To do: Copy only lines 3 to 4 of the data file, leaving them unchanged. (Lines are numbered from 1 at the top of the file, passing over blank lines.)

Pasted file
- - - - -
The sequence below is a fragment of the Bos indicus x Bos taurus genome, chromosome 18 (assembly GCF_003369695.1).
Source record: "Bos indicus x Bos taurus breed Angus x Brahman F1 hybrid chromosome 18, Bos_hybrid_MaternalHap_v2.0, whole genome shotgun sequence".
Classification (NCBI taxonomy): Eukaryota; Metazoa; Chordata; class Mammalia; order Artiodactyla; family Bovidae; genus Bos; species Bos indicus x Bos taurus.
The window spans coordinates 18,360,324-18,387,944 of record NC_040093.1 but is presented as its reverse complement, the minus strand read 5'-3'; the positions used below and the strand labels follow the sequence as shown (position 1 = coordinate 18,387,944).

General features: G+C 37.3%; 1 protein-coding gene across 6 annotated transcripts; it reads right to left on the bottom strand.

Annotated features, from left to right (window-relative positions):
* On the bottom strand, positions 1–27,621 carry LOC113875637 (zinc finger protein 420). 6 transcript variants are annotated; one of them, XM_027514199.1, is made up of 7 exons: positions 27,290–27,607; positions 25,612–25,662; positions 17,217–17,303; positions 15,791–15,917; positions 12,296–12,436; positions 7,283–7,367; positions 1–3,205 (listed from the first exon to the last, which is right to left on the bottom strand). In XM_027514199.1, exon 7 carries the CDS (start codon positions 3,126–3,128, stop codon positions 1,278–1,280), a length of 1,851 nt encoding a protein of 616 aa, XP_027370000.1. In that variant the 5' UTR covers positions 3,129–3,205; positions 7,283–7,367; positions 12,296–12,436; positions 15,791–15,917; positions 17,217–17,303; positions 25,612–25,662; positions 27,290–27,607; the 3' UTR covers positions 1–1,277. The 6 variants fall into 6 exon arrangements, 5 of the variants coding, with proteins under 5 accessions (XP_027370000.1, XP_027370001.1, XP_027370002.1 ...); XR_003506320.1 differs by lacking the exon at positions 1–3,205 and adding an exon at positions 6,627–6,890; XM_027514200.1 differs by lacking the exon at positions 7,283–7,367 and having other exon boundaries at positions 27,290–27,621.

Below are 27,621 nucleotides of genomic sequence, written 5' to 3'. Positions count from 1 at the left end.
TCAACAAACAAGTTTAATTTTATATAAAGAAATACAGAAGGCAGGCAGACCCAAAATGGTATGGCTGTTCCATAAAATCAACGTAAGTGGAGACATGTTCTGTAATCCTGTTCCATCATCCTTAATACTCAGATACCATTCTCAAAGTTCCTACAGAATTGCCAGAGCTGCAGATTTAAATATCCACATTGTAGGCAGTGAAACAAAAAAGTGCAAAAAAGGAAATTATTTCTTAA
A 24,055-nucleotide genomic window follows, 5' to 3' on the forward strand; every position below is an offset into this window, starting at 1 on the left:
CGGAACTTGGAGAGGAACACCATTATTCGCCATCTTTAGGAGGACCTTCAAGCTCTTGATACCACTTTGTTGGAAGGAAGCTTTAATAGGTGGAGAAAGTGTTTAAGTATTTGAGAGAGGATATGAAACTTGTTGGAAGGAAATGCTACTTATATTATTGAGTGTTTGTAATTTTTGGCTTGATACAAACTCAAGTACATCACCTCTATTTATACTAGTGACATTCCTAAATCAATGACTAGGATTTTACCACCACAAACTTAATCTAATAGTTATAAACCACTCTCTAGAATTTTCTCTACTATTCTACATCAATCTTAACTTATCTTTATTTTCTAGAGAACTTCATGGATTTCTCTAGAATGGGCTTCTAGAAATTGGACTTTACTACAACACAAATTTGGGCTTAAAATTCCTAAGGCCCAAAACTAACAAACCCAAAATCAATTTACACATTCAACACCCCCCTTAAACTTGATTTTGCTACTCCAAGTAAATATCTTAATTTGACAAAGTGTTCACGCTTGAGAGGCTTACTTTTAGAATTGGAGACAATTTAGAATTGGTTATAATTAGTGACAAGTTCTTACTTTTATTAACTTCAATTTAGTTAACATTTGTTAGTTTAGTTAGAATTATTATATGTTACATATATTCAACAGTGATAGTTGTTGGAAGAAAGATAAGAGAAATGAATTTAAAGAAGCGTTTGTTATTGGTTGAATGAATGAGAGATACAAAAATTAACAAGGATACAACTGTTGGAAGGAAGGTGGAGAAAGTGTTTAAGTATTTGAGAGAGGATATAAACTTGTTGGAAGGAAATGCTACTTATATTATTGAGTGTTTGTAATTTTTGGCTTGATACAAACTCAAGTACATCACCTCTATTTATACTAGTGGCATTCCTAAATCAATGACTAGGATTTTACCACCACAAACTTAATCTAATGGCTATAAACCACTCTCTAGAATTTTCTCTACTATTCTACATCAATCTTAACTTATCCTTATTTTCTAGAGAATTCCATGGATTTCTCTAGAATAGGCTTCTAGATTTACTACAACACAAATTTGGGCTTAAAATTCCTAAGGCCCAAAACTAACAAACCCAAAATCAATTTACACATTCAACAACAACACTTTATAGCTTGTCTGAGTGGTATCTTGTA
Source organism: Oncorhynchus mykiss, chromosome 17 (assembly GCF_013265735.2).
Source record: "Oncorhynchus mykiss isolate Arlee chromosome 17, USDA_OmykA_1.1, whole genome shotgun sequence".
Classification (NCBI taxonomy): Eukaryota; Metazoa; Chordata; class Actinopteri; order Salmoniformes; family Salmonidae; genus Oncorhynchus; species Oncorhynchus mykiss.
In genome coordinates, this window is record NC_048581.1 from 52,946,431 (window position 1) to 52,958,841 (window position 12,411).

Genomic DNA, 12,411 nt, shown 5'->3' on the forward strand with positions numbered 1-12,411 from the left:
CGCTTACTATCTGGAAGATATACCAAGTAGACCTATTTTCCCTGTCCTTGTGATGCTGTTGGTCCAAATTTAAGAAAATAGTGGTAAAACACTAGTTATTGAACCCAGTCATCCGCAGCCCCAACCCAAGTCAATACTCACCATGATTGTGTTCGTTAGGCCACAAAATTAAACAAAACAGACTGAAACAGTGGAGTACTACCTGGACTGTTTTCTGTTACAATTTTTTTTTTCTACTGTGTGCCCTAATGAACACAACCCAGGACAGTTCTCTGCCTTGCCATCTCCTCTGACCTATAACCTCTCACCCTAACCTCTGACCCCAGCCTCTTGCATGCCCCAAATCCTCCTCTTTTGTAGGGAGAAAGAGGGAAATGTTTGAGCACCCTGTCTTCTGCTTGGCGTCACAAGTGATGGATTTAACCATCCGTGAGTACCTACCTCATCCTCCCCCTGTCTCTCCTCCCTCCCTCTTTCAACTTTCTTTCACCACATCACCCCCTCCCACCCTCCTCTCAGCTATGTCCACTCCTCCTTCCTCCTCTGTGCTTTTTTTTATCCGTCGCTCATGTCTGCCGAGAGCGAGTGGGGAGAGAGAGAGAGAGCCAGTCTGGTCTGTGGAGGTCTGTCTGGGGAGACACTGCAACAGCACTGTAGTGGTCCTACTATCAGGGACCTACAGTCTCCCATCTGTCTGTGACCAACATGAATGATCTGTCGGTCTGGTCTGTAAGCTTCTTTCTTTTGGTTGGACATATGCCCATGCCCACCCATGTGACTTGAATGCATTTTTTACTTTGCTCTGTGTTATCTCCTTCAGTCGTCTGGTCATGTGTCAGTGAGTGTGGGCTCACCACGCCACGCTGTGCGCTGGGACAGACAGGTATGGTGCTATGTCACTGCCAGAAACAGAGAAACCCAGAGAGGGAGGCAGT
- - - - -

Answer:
Classification (NCBI taxonomy): Eukaryota; Metazoa; Chordata; class Mammalia; order Artiodactyla; family Bovidae; genus Bos; species Bos indicus x Bos taurus.
The window spans coordinates 18,360,324-18,387,944 of record NC_040093.1 but is presented as its reverse complement, the minus strand read 5'-3'; the positions used below and the strand labels follow the sequence as shown (position 1 = coordinate 18,387,944).